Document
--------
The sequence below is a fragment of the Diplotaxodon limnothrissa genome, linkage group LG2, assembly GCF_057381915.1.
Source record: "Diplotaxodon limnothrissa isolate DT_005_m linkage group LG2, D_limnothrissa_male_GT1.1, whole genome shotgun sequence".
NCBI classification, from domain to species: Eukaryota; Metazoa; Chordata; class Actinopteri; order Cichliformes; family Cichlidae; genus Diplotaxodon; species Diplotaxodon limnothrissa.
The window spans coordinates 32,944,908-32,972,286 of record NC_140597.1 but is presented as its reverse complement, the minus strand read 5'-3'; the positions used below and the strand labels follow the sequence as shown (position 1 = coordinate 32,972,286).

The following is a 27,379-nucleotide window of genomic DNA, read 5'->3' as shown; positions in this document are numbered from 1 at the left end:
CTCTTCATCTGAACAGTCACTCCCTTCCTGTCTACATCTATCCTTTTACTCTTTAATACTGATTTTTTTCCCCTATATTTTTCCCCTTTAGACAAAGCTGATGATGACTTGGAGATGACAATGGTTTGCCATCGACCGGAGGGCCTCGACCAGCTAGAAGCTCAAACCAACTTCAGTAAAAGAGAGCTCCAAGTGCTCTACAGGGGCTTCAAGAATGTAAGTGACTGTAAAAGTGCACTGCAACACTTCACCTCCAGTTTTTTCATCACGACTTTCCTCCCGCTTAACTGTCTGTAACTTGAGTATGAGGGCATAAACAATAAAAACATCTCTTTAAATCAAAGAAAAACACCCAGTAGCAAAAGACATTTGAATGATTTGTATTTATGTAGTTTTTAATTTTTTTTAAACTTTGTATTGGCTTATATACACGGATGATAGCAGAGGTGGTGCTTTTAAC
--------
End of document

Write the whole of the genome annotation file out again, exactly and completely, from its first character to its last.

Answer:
The sequence below is a fragment of the Diplotaxodon limnothrissa genome, linkage group LG2, assembly GCF_057381915.1.
Source record: "Diplotaxodon limnothrissa isolate DT_005_m linkage group LG2, D_limnothrissa_male_GT1.1, whole genome shotgun sequence".
NCBI classification, from domain to species: Eukaryota; Metazoa; Chordata; class Actinopteri; order Cichliformes; family Cichlidae; genus Diplotaxodon; species Diplotaxodon limnothrissa.
The window spans coordinates 32,944,908-32,972,286 of record NC_140597.1 but is presented as its reverse complement, the minus strand read 5'-3'; the positions used below and the strand labels follow the sequence as shown (position 1 = coordinate 32,972,286).

The following is a 27,379-nucleotide window of genomic DNA, read 5'->3' as shown; positions in this document are numbered from 1 at the left end:
CTCTTCATCTGAACAGTCACTCCCTTCCTGTCTACATCTATCCTTTTACTCTTTAATACTGATTTTTTTCCCCTATATTTTTCCCCTTTAGACAAAGCTGATGATGACTTGGAGATGACAATGGTTTGCCATCGACCGGAGGGCCTCGACCAGCTAGAAGCTCAAACCAACTTCAGTAAAAGAGAGCTCCAAGTGCTCTACAGGGGCTTCAAGAATGTAAGTGACTGTAAAAGTGCACTGCAACACTTCACCTCCAGTTTTTTCATCACGACTTTCCTCCCGCTTAACTGTCTGTAACTTGAGTATGAGGGCATAAACAATAAAAACATCTCTTTAAATCAAAGAAAAACACCCAGTAGCAAAAGACATTTGAATGATTTGTATTTATGTAGTTTTTAATTTTTTTTAAACTTTGTATTGGCTTATATACACGGATGATAGCAGAGGTGGTGCTTTTAAC